FIG. 1 is a schematic diagram illustrating a prior art ECL gate circuit;
FIG. 2 is a schematic diagram of an ECL gate circuit with a low voltage output pull-down stage;
FIG. 3 is a schematic diagram of an ECL gate circuit including an inverter coupled to the input stage;
FIG. 4 is a schematic diagram of an ECL gate circuit including an alternate embodiment of the circuit of FIG. 3; and
FIG. 5 is a schematic diagram of an ECL gate circuit including an additional alternate embodiment of the circuit of FIG. 3.
The discussion of the present invention begins with a review of a prior art logic gate illustrated in FIG. 1. Referring to FIG. 1, the input stage of the prior art ECL gate comprises NPN transistors 11 and 12, which, along with resistors 18 and 19 and current source 16, constitute a differential amplifier. The base of transistor 12 is coupled to a reference voltage VBB, while the base of transistor 11 is connected to input node 14. When a signal higher in value than Vss is presented to input node 14, transistor 11 is "on", or in a conductive state, while transistor 12, whose emitter is connected both to the emitter of transistor 11 and to one end of current source 16, is "off", or in a non-conductive state. Resistor 18 is connected between positive voltage supply terminal, node 20 (Vcc), and the collector of transistor 11, node 21. The current flowing in current source 16 thus flows through transistor 11 and resistor 18. The second end of current source 16 connects to a negative 5.2V voltage supply terminal, node 17 (VEE). The resultant voltage drop across resistor 18 causes the voltage level on node 21 to decrease. Node 21 is the "complementary" output of the input stage. Meanwhile, resistor 19 is connected between Vcc node 20 and the collector of transistor 12, node 22. Since transistor 12 is off, node 22 is pulled up to the voltage on node 20 by resistor 19. Node 22 is the "true" (non-complementary) output of the input stage, and connects to the base of output transistor 23. Since node 22 is at a relatively high voltage level, transistor 23, whose collector connects to Vcc node 20, is in a highly conductive state. Output terminal 24, which connects to the emitter of transistor 23, is thus in a logic high state, charging load capacitor 26, which connects between output terminal 24 and reference terminal 25. In this state, output transistor 23 sources sufficient current to overcome the discharge capability of current source 27, which connects between the emitter of transistor 23 and VEE node 17. In this circuit configuration, the collector of transistor 28 connects to output node 24 to give a boost to the discharge capability of the output stage when the input logic level transitions low. The emitter of transistor 28 connects to VEE node 17. When output node 24 is at a logic high state, transistor 28 is pre-biased by transistor 29, the emitter of which connects to the base of transistor 28, which is designated as node 33, and to one end of resistor 31.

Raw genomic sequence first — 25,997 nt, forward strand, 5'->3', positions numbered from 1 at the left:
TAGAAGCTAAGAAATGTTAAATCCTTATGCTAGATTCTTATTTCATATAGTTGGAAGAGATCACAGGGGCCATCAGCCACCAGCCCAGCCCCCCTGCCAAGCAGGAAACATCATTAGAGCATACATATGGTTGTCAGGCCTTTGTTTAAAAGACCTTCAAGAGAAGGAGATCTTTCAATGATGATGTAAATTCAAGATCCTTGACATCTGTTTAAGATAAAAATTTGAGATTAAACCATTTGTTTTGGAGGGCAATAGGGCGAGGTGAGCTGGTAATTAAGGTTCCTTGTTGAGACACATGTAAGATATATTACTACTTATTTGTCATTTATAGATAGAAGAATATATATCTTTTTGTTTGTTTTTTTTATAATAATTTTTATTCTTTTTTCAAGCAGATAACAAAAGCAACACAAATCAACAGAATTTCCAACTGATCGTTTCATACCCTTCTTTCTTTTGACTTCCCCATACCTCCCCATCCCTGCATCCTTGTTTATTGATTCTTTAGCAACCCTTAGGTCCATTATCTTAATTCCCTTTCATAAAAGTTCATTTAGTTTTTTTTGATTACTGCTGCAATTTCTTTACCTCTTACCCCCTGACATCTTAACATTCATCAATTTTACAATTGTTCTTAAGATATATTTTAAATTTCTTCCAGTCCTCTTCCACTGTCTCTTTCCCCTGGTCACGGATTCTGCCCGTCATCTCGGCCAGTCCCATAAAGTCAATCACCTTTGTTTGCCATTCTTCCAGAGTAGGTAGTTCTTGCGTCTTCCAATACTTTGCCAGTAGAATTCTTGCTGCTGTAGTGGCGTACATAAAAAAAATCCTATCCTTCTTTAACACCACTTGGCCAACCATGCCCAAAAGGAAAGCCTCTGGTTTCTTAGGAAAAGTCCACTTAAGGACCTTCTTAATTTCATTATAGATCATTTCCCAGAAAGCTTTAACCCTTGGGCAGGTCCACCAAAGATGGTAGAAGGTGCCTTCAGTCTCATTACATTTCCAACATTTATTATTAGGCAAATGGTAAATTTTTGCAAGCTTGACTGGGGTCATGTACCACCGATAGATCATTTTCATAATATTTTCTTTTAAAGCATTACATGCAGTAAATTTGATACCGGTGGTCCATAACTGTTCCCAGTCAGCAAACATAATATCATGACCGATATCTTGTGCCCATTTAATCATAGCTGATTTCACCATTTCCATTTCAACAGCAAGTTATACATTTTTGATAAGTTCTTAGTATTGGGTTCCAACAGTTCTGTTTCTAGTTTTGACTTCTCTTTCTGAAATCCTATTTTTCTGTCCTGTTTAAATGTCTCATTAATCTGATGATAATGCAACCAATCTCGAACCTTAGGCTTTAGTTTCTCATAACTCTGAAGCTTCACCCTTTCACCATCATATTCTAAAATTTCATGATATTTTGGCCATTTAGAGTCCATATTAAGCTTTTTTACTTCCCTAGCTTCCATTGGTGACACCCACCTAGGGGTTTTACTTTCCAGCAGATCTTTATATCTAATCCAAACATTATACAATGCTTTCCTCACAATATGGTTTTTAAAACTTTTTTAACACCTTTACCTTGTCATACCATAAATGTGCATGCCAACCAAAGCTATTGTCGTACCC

The other end of resistor 31 connects to VEE node 17. The base of transistor 29 is coupled to a bias voltage VcL, set at a level such that transistor 28 is biased just below turn on. The collector of transistor 29 connects to Vcc node 20.
When the signal presented to input node 14 transitions to a voltage level lower than VBB, transistor 11 turns off and transistor 12 turns on. As current begins to flow through transistor 12 and resistor 19, the resultant voltage drop across resistor 19 causes the voltage level on node 22 to decrease, causing transistor 23 to become less highly conductive. Load capacitor 26 can now begin to discharge through current source 27, allowing node 24 to begin to follow node 22. At the same time, because transistor 11 has turned off, node 21 is pulled high by resistor 18. Capacitor 32 is connected between node 21 and node 33. Since the voltage across a capacitor cannot change instantaneously, the increase in the voltage level on node 21 is transferred to node 33, giving a momentary increase in the base current of transistor 28. Transistor 28 turns on, discharging load capacitor 26. Once node 21 reaches a steady state, capacitor 32 ceases to conduct, and transistor 28 returns to its quiescent pre-biased state. At this point, current source 27 serves the purpose of pulling a small trickle current out of the emitter of transistor 23. This maintains transistor 23 in a slightly conductive state, providing for greater switching speed for the next output low to output high transition. Note that the input differential amplifier could be connected in a full differential input configuration by connecting the base of transistor 12 to the complement of the input signal on node 14. The description of the function of the circuit with such a configuration would remain unchanged.